Learning on the Job: Waiting Tables (French version available)
With the Covid pandemic, finding jobs was extremely difficult. One of the few jobs I found was at a local restaurant. They were looking for a hostess, and I thought to myself I would be perfect for the job! I enjoy talking to people, and doing small tasks to make everyone’s job easier. The interview went very well and I was hired by the end of the week.
After a few shifts, I felt comfortable in the environment and felt like I fit in with the rest of the staff! However, as the days progressed, problems began to arise. One of the first issues I faced was with one of the waitresses. She ignored many of my questions and would not respond to me if I tried to make small talk. I brushed it off quickly; it is impossible to be friends with everyone you work with. And from that, I learned to work around her and kept everything running smoothly. One small problem, or not-so-friendly person won’t stop me from getting a job done!
But after I moved past that, I ran into another issue. Being a hostess, you need to be able to speak to all sorts of customers and maintain a professional persona. No matter what they say, you need to remain polite. Or so I was told during my time as a hostess. I ran into multiple customers who had issues with their tables, their food, their drinks, or wait times. As much as I tried to solve every problem, that was not good enough for some people. And again, you can’t be friends with everybody. I learned to adapt to the customer I was talking to and try to solve the issue in a way they see suitable. It’s a tough job to bite your tongue sometimes and let them speak, but it is a good skill to learn. Sometimes it is better to listen and step away to calm down, than it is to interrupt and elevate the situation.
Now I didn’t last very long at this job. It wasn’t because of one coworker, and it wasn’t because of a handful of rude customers. The thing that gave me the push to quit was the manager. In customer service, you can only handle so much. And when you are new to the business, and are still trying to find your footing, the best thing is for there to be a manager who has your back. That was something I did not have. No matter what course of action I took, I was either too slow, too fast, or just not doing it right. If a customer had a wild complaint and shouted derogatory things at me, the manager couldn’t care less. One day I had enough of being treated so poorly by the manager, and I just left in the middle of my shift. Why? I was dealing with some heavy family issues and my manager decided to yell at me for being overwhelmed.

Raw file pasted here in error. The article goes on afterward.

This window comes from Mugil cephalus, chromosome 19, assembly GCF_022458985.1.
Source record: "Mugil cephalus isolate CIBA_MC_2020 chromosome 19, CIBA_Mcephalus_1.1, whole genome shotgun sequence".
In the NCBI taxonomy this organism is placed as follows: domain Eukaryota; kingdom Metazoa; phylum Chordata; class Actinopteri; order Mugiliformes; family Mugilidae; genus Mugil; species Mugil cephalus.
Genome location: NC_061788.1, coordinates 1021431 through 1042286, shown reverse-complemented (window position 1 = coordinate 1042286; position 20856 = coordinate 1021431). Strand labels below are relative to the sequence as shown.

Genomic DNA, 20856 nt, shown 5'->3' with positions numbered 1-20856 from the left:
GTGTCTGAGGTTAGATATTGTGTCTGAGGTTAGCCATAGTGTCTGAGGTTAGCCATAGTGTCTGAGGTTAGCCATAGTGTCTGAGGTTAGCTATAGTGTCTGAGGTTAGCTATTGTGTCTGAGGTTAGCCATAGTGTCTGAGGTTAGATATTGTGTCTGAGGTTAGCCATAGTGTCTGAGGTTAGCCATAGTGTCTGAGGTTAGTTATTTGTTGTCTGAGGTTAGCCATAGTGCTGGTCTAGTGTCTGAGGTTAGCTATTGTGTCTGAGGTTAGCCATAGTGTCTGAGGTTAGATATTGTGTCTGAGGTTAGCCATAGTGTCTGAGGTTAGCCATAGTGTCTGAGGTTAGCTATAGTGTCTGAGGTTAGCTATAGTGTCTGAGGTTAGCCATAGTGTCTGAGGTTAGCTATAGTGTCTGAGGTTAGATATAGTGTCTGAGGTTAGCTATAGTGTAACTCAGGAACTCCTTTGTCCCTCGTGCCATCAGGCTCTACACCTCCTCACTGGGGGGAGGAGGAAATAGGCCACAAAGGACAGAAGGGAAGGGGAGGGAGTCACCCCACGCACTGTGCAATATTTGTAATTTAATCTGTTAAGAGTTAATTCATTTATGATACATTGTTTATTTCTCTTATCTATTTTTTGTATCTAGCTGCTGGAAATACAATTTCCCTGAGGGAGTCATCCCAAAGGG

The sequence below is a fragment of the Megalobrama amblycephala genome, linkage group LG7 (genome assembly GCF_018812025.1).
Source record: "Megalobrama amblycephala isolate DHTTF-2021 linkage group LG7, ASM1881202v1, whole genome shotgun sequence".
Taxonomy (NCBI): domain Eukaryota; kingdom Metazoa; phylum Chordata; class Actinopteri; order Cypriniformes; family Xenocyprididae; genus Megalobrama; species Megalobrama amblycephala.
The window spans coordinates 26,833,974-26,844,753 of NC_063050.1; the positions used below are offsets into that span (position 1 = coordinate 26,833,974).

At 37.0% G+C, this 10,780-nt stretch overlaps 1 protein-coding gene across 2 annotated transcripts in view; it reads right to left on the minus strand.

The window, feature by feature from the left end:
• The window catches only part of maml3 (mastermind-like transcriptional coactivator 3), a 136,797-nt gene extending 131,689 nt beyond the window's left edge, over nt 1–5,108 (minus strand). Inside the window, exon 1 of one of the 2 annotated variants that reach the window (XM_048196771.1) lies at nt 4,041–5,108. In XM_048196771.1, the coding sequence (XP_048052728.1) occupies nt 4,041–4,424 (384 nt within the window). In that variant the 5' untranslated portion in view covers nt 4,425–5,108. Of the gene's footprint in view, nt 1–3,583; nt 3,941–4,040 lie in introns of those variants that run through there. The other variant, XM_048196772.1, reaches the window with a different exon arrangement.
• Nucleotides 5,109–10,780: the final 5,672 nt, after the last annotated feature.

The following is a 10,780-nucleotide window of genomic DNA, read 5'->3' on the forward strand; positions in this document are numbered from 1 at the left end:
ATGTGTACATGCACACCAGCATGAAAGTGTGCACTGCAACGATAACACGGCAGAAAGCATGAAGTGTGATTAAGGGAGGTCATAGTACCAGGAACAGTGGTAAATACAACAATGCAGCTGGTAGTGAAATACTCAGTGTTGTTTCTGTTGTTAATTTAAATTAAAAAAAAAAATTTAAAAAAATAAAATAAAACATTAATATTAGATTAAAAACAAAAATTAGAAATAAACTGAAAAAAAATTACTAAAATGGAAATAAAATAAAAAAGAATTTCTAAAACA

If you’ve made it this far, you probably have some questions swirling around. One of them probably being, “Well, what did you learn?” From all of this, I learned a few different things. First, sometimes people are just not going to like you – and that is okay. Some people just do not mesh well together, and it isn’t because one of you is an awful person. It could just be a difference of opinion or personality. Being liked is not the most important thing when working, and the sooner that is learned, the easier customer service can be. Next, I learned how to keep my cool in intense situations. Remaining calm often helped with de-escalation, and made everyone’s lives a bit easier. Finally, I learned that you do not have to sit down and take treatment you do not like. If you are being berated and feel unsafe somewhere, you have every right to just leave. Feeling terrible every time you go into work makes for a sad life. You should work somewhere you feel safe, accepted, and happy. And if you are not receiving these things, walk away and don’t feel bad about it. You are allowed to prioritize yourself and your well-being.
Everyone learns something from a new job, and it is important to remember these lessons and try to apply them to your everyday life.